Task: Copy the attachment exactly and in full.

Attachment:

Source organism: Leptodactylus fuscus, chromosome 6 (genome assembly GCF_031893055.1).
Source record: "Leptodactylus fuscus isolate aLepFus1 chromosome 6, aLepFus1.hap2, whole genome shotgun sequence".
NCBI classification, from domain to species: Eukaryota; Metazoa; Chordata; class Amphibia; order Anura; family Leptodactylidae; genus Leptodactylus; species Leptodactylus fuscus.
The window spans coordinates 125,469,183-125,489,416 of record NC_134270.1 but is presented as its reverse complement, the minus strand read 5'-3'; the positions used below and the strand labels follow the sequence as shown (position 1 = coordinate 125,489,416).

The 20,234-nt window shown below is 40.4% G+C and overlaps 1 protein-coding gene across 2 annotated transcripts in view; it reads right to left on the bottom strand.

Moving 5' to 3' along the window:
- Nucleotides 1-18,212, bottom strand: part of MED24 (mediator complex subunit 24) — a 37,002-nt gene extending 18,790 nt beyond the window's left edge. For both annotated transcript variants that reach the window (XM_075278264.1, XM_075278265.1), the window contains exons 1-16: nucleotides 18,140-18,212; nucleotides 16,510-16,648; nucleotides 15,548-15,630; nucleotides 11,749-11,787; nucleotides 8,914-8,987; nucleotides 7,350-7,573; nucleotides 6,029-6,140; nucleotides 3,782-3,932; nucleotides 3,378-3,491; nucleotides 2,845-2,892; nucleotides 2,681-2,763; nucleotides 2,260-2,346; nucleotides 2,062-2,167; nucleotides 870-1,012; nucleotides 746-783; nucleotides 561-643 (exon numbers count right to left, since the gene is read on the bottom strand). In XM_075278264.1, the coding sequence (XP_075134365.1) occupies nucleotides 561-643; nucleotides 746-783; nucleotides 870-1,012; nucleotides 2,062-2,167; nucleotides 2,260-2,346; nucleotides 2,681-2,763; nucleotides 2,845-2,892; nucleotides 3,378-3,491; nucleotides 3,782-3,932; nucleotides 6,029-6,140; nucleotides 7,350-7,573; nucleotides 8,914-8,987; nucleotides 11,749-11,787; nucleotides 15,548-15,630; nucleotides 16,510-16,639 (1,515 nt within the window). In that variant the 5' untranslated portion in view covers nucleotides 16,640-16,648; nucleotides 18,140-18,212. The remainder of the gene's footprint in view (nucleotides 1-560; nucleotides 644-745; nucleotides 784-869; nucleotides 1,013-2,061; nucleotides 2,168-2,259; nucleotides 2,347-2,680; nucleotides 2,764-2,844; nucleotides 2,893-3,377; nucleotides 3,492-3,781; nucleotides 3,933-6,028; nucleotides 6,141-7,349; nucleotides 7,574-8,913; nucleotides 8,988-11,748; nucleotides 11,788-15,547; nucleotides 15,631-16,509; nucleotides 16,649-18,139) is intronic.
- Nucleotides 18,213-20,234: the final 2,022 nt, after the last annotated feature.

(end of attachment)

Source organism: Leptodactylus fuscus, chromosome 6 (genome assembly GCF_031893055.1).
Source record: "Leptodactylus fuscus isolate aLepFus1 chromosome 6, aLepFus1.hap2, whole genome shotgun sequence".
NCBI classification, from domain to species: Eukaryota; Metazoa; Chordata; class Amphibia; order Anura; family Leptodactylidae; genus Leptodactylus; species Leptodactylus fuscus.
The window spans coordinates 125,469,183-125,489,416 of record NC_134270.1 but is presented as its reverse complement, the minus strand read 5'-3'; the positions used below and the strand labels follow the sequence as shown (position 1 = coordinate 125,489,416).

The 20,234-nt window shown below is 40.4% G+C and overlaps 1 protein-coding gene across 2 annotated transcripts in view; it reads right to left on the bottom strand.

Moving 5' to 3' along the window:
- Nucleotides 1-18,212, bottom strand: part of MED24 (mediator complex subunit 24) — a 37,002-nt gene extending 18,790 nt beyond the window's left edge. For both annotated transcript variants that reach the window (XM_075278264.1, XM_075278265.1), the window contains exons 1-16: nucleotides 18,140-18,212; nucleotides 16,510-16,648; nucleotides 15,548-15,630; nucleotides 11,749-11,787; nucleotides 8,914-8,987; nucleotides 7,350-7,573; nucleotides 6,029-6,140; nucleotides 3,782-3,932; nucleotides 3,378-3,491; nucleotides 2,845-2,892; nucleotides 2,681-2,763; nucleotides 2,260-2,346; nucleotides 2,062-2,167; nucleotides 870-1,012; nucleotides 746-783; nucleotides 561-643 (exon numbers count right to left, since the gene is read on the bottom strand). In XM_075278264.1, the coding sequence (XP_075134365.1) occupies nucleotides 561-643; nucleotides 746-783; nucleotides 870-1,012; nucleotides 2,062-2,167; nucleotides 2,260-2,346; nucleotides 2,681-2,763; nucleotides 2,845-2,892; nucleotides 3,378-3,491; nucleotides 3,782-3,932; nucleotides 6,029-6,140; nucleotides 7,350-7,573; nucleotides 8,914-8,987; nucleotides 11,749-11,787; nucleotides 15,548-15,630; nucleotides 16,510-16,639 (1,515 nt within the window). In that variant the 5' untranslated portion in view covers nucleotides 16,640-16,648; nucleotides 18,140-18,212. The remainder of the gene's footprint in view (nucleotides 1-560; nucleotides 644-745; nucleotides 784-869; nucleotides 1,013-2,061; nucleotides 2,168-2,259; nucleotides 2,347-2,680; nucleotides 2,764-2,844; nucleotides 2,893-3,377; nucleotides 3,492-3,781; nucleotides 3,933-6,028; nucleotides 6,141-7,349; nucleotides 7,574-8,913; nucleotides 8,988-11,748; nucleotides 11,788-15,547; nucleotides 15,631-16,509; nucleotides 16,649-18,139) is intronic.
- Nucleotides 18,213-20,234: the final 2,022 nt, after the last annotated feature.